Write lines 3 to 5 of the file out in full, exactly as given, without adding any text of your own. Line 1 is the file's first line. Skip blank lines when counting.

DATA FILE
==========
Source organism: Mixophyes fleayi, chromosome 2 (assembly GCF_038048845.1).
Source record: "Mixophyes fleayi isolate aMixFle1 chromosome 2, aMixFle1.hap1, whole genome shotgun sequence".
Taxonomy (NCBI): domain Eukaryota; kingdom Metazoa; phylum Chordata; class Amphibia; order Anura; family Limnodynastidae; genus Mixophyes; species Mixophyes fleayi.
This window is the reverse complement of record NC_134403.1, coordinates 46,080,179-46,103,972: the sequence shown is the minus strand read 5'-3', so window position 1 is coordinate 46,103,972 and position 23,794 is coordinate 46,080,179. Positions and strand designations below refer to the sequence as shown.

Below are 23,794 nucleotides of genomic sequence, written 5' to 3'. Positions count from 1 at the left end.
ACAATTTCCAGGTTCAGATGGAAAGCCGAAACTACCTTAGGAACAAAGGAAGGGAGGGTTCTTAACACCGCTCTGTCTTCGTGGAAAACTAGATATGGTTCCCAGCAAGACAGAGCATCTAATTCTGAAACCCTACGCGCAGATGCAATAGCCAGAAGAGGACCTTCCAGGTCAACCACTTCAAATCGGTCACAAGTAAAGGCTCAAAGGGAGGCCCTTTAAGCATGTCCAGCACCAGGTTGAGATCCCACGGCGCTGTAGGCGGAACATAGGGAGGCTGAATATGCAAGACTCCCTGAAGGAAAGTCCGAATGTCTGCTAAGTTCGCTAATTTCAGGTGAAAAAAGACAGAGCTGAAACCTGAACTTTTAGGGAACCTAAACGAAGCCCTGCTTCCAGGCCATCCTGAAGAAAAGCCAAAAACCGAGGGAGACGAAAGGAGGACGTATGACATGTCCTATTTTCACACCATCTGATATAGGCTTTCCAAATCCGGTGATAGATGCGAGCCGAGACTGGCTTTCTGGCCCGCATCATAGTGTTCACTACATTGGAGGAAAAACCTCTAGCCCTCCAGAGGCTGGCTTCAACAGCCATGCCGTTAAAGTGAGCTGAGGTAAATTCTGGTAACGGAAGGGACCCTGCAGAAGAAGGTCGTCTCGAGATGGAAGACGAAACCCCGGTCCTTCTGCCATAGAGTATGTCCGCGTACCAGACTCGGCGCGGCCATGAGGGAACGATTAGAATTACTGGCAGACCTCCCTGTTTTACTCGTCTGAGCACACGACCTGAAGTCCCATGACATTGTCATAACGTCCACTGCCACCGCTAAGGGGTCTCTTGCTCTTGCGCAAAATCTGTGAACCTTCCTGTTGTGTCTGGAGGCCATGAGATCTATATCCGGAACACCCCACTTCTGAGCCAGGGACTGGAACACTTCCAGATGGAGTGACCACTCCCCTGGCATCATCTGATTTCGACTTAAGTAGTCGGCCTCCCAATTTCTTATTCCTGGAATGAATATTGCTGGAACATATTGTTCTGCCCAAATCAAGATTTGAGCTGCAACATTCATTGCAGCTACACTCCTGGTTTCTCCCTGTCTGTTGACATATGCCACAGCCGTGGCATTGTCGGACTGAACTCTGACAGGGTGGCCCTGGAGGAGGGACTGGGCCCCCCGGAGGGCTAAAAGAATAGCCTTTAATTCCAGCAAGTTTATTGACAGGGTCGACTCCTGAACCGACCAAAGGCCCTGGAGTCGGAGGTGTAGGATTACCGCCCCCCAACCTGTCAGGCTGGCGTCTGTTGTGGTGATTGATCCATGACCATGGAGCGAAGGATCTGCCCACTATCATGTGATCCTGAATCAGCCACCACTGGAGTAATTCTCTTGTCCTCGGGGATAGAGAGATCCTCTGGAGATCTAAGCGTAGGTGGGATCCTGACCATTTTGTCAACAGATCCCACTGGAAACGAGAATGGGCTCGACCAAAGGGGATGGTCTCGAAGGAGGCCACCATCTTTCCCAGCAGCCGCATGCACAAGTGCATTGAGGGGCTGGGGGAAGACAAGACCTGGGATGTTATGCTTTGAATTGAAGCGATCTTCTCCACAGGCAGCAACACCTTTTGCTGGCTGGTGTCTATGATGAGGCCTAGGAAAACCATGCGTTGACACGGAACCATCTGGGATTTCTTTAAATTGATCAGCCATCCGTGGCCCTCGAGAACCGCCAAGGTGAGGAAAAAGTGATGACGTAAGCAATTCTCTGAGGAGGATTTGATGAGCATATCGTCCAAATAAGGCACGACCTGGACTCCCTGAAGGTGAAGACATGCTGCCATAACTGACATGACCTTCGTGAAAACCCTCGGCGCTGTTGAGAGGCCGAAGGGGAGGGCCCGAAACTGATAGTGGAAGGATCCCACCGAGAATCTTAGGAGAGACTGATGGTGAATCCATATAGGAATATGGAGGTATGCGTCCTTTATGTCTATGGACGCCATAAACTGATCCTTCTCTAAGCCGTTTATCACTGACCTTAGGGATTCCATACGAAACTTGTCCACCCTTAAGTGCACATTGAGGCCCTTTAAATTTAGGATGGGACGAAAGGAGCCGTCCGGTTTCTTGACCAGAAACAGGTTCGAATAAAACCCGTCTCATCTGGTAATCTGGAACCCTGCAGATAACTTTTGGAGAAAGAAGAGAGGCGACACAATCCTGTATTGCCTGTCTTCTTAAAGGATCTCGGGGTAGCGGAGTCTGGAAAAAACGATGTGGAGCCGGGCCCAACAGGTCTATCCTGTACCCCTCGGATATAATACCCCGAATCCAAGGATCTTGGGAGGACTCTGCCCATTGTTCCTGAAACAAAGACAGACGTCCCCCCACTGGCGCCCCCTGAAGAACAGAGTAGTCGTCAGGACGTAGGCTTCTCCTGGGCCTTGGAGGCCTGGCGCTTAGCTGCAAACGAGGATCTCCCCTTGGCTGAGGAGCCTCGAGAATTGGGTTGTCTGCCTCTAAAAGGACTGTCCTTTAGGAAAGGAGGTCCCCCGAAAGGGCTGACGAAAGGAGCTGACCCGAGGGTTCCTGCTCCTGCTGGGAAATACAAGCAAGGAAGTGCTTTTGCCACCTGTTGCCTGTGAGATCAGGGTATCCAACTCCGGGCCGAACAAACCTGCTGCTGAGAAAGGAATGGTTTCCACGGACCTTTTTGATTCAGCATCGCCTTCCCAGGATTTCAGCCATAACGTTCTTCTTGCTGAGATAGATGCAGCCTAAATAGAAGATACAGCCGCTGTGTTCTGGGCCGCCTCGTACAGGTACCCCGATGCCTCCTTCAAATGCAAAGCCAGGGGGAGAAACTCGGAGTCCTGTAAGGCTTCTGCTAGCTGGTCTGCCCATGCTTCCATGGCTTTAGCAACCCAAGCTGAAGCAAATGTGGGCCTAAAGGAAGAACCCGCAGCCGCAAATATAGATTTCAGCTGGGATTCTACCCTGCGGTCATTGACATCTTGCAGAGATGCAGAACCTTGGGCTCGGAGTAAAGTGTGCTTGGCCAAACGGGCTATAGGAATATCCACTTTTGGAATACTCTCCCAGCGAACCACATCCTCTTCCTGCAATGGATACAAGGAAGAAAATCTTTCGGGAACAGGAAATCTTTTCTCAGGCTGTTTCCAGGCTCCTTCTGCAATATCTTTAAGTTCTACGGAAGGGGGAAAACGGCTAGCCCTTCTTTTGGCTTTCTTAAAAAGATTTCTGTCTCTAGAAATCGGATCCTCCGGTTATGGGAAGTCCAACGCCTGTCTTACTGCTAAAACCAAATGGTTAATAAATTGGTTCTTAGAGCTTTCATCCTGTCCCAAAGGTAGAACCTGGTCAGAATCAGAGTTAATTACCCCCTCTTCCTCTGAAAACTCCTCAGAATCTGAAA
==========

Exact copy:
Taxonomy (NCBI): domain Eukaryota; kingdom Metazoa; phylum Chordata; class Amphibia; order Anura; family Limnodynastidae; genus Mixophyes; species Mixophyes fleayi.
This window is the reverse complement of record NC_134403.1, coordinates 46,080,179-46,103,972: the sequence shown is the minus strand read 5'-3', so window position 1 is coordinate 46,103,972 and position 23,794 is coordinate 46,080,179. Positions and strand designations below refer to the sequence as shown.

Below are 23,794 nucleotides of genomic sequence, written 5' to 3'. Positions count from 1 at the left end.